This year, wearing our red winter finest, Team Freezer Burn made its return to the Polar Rush obstacle challenge (and fundraiser for Sick Kids) at the Horseshoe Ski Resort North of Barrie, ON. Set up along a zipline and golf course adjacent to the resort, the event had participants run the 5km without disrupting the skiers and snowboarders on the hill. The untimed race had wall and hill climbs, slides, and balance activities that were completed individually, or cooperatively if someone needed encouragement or a hand.
Afterwards, our team celebrated with an evening of hot tub soaking, food, and games at the hotel, during which we recounted and laughed about the day’s events into the night.
Over breakfast at Timmie’s the next morning, my roomies and I discussed some of the reasons why we enjoyed this all-lady, team-based activity:
- It made 2 hours of exercise more fun;
- Some work (and exercise) indoors, so the outdoor activity was a welcome change;
- Running as a team, everyone was supported, and no one was left behind;
- Everyone’s comfort levels were accepted–“You do you,” as my roomie, Jordan, put it.
Together we reflected on how this winter fun run provided a situation-based activity that we felt were different other women-folk event. Jordan compared it to (the often but not exclusively male) relationships that develop while watching sporting events or poker nights, which don’t revolve around exclusively talking for its own sake. While complaining, gossiping, or other types of chit chat over coffee or wine have their place, such socializing often involves sharing about our own separate lives. In contrast, the chat following our obstacle course run involved enjoying memories made together–a life experience that friends, old and new, had shared.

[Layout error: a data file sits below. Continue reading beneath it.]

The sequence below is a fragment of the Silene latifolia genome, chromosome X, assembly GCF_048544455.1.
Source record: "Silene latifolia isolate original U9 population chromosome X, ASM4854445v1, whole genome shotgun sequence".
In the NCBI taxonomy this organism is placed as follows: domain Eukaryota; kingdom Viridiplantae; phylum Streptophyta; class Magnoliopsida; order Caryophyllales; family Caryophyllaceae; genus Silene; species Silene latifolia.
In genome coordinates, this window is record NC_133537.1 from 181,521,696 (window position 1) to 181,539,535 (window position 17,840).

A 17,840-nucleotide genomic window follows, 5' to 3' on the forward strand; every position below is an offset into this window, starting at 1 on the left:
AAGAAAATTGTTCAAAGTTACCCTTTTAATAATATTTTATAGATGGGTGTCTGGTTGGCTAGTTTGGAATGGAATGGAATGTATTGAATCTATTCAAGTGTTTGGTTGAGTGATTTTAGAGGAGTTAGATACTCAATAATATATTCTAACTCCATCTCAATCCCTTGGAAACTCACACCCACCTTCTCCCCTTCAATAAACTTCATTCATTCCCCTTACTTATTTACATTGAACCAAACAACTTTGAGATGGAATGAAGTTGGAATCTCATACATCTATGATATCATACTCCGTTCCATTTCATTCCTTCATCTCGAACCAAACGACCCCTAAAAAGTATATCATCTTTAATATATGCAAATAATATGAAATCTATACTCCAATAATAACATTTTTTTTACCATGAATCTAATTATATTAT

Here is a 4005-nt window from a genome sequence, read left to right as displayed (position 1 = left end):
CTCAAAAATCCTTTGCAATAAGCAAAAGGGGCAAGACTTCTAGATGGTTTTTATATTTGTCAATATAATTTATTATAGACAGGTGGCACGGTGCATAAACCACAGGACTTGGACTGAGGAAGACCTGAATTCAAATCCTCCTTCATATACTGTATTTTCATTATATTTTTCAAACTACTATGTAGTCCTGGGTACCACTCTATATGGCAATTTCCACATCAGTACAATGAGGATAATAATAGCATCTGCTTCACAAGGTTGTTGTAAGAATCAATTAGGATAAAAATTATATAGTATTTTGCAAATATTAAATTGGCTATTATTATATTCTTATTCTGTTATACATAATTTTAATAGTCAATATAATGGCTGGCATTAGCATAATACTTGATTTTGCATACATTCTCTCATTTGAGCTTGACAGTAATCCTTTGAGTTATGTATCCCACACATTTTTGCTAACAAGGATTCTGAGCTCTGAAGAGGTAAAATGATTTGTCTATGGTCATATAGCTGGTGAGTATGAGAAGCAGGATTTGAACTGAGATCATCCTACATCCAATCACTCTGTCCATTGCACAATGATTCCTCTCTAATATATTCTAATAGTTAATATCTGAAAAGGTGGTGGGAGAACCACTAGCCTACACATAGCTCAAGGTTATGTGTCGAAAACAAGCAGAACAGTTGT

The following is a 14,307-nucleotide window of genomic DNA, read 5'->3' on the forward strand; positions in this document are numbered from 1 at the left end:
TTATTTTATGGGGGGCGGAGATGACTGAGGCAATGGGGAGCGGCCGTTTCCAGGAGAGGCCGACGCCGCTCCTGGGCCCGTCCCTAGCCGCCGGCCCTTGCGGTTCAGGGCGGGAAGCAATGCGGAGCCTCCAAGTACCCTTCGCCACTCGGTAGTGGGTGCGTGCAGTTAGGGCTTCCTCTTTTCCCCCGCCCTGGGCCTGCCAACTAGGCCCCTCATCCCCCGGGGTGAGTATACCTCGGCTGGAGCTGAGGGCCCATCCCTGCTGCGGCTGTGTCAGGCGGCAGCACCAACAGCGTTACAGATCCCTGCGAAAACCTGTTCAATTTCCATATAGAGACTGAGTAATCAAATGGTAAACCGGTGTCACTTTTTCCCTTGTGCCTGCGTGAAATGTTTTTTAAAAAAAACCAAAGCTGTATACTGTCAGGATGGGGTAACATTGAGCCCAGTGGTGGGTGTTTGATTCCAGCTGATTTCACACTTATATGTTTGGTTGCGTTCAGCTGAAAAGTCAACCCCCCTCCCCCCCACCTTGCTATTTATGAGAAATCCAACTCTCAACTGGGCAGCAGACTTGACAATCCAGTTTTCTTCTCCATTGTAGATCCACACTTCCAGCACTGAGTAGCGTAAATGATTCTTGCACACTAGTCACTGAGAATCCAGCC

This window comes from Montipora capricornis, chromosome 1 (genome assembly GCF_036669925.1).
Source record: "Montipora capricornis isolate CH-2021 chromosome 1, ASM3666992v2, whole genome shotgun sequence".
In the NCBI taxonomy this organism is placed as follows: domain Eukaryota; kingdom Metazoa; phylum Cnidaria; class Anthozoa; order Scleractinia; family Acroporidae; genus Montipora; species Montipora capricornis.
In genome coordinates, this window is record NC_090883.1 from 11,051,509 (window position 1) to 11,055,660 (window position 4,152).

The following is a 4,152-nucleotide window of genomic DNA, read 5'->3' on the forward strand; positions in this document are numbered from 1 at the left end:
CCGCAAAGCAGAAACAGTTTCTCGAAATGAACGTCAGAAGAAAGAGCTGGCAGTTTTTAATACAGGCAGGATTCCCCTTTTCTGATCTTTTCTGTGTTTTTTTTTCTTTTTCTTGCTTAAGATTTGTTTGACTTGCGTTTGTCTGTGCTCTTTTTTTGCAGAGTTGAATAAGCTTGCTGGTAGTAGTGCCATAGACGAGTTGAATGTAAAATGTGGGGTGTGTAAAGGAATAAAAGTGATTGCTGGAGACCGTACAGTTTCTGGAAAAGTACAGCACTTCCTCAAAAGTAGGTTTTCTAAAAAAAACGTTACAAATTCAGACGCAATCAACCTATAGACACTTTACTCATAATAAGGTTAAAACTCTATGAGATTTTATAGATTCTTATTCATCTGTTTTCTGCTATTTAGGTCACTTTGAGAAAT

This post is titled we do us because for me it describes our fun run in two ways. First, the team’s vibe was inclusive and supportive, but we also honoured our differences. Based on our various levels of fitness and interests, team members could opt in or out of any obstacle or social activity—with absolutely no judgement. Second, we weren’t just being together—we were doing together, which meant participating in a shared experience, even as we were each experiencing it differently.
This vibe may not be for everyone, but it allowed this particular group of women to have a lot of fun. And winning the team award for Best Costume—that was pretty fun too.
Elan Paulson works at Western University, and she is a converted Fun Runner. She thanks Jordan P., Deb V., and Mary Lou G. for thoughts that contributed to this post.